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CCTV code: keep calm and carry on

The data protection watchdog the ICO has brought out its updated guide for CCTV.

Long-time ICO man Jonathan Bamford, Head of Strategic Liason, said in part it was a case of ‘keep calm and carry on’: “The fundamental principles that need to be followed remain the same. People must be informed about the information being collected about them with relevant use of privacy notices and signage where required. The information also needs to be kept secure, so that the information doesn’t fall into the wrong hands, and effective retention and disposal schedules must be in place to make sure information is only kept for as long as necessary before it is securely destroyed. However, the code must reflect the times we live in. The pace of technological change since our CCTV guidance was last updated in 2008, let alone when it was first published some 14 years ago, has been considerable. These advances bring with them new opportunities and new challenges for making sure the technology continues to be used in compliance with the Data Protection Act. One common theme from the enforcement action we have taken in relation to the use of surveillance cameras is that there needs to be a thorough privacy impact assessment. This needs to be done before deploying these increasingly powerful and potentially intrusive technologies. The code will help you stay on the right side of the law and save you the wasting money and resources on uncompliant systems.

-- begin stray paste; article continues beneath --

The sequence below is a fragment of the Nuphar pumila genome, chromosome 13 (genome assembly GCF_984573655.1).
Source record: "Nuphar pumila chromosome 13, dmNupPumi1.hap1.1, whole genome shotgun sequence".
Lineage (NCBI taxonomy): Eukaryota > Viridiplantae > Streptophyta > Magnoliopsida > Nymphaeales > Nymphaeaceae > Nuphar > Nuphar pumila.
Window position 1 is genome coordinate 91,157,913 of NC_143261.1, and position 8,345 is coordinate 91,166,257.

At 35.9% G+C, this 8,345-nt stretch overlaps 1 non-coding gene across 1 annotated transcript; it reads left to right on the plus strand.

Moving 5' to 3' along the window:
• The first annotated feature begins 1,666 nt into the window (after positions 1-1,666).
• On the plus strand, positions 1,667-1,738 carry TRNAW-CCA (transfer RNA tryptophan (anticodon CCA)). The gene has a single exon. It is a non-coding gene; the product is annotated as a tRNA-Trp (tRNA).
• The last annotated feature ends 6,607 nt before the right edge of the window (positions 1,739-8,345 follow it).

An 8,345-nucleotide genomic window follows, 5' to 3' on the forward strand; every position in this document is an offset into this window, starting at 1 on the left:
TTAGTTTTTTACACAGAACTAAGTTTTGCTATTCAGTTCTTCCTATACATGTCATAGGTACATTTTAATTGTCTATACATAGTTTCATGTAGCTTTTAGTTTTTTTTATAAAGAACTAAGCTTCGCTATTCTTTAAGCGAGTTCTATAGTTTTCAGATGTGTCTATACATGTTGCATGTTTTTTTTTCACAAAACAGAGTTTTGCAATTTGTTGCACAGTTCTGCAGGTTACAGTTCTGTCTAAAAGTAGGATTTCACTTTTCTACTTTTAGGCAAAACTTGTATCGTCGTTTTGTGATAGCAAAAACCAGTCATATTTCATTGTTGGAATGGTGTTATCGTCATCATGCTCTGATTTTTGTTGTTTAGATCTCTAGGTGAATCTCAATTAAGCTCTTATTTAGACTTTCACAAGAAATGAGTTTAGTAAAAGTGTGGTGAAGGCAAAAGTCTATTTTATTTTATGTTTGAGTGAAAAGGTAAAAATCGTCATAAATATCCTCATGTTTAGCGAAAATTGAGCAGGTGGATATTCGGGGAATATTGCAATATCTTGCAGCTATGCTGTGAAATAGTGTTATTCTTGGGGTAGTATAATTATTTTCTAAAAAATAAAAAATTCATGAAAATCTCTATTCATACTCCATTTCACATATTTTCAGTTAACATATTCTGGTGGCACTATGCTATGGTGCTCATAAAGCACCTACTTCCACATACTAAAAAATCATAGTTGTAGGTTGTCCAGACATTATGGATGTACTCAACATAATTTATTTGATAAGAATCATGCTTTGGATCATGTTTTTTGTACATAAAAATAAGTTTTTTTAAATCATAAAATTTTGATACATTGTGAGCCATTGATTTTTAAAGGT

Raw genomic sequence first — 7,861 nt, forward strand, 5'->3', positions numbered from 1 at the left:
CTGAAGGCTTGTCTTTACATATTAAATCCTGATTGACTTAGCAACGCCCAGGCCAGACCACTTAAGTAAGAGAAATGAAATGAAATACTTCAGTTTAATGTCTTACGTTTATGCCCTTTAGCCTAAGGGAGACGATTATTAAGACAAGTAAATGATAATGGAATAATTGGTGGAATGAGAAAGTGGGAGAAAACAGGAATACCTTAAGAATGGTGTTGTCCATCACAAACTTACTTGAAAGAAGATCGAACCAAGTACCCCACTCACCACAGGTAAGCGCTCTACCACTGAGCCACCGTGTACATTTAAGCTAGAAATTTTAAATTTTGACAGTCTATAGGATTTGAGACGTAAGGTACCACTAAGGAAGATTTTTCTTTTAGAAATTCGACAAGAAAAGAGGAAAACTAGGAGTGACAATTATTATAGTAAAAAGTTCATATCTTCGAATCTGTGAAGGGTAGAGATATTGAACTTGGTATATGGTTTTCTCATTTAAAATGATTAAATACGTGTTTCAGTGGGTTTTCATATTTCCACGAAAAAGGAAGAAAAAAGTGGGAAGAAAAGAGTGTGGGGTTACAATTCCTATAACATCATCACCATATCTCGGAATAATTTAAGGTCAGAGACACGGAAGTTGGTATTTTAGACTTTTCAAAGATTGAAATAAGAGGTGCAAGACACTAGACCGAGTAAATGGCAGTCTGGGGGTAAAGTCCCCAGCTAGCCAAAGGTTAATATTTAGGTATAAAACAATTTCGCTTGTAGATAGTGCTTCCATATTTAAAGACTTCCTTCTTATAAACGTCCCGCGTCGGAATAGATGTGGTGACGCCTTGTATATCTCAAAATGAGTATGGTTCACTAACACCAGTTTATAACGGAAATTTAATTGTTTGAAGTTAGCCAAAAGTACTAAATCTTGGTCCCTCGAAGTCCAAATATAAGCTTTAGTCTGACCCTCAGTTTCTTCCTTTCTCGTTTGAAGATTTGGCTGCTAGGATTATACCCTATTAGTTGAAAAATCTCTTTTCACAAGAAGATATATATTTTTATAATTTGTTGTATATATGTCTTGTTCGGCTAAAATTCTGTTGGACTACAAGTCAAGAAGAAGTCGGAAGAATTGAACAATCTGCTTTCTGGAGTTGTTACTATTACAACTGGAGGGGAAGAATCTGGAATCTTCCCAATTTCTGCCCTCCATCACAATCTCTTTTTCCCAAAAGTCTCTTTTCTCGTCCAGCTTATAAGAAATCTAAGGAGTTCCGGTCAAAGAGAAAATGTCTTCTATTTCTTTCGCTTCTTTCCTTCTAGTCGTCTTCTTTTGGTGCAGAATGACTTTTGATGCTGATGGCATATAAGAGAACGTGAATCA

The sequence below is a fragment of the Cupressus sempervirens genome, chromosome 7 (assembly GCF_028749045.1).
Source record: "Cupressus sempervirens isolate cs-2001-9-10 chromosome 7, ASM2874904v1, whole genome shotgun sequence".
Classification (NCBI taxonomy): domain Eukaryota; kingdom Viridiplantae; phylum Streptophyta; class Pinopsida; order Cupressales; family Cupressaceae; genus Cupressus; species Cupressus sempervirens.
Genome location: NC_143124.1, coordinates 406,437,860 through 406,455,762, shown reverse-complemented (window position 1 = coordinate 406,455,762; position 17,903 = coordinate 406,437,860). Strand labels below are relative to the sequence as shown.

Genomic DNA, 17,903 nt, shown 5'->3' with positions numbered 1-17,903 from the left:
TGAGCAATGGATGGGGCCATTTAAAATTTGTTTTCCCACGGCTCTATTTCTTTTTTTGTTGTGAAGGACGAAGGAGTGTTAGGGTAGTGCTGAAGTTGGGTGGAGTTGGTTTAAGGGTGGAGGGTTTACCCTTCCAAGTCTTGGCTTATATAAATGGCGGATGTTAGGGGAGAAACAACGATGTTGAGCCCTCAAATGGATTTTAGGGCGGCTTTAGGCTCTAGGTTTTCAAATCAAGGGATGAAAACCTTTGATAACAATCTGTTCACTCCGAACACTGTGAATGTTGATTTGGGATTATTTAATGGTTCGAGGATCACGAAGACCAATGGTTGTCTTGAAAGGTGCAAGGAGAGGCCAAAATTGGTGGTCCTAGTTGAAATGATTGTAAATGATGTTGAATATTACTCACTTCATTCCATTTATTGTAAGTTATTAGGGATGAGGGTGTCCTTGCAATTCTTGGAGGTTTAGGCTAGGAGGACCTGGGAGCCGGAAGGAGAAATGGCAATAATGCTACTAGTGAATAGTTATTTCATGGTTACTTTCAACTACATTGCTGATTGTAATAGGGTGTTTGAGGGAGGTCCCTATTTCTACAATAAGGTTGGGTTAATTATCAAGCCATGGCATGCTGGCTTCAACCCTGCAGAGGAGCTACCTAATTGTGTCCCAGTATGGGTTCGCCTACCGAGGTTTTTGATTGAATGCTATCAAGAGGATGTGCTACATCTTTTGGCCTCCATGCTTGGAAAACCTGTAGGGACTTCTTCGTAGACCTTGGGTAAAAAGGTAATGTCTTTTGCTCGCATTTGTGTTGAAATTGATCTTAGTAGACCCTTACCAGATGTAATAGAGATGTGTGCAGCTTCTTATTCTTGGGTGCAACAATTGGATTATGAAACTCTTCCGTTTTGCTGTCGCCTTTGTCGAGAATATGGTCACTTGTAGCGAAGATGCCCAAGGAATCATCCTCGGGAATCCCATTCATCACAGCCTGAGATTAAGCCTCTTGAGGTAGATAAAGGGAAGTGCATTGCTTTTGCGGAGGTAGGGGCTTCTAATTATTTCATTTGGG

A new and emerging technologies section of the code covers the key surveillance technologies that the ICO believes will become increasingly popular; such as body-worn video, and UAS (unmanned aerial vehicles), drones for short. As Bamford put it, the days of CCTV being limited to a video camera on a pole are long gone.

Bamford said that the guidance complements the Surveillance Camera Code published under the Protection of Freedoms Act. That Surveillance Camera Code’s ‘Guiding Principles’ applies to police forces, police and crime commissioners and local authorities in England and Wales as described in the Protection of Freedoms Act, and contain advice about recommended operational and technical standards.

He summed up: “The technology may change but the principles of the DPA remain the same. CCTV and other surveillance systems need to be proportionate, justifiable and secure to be compliant.”


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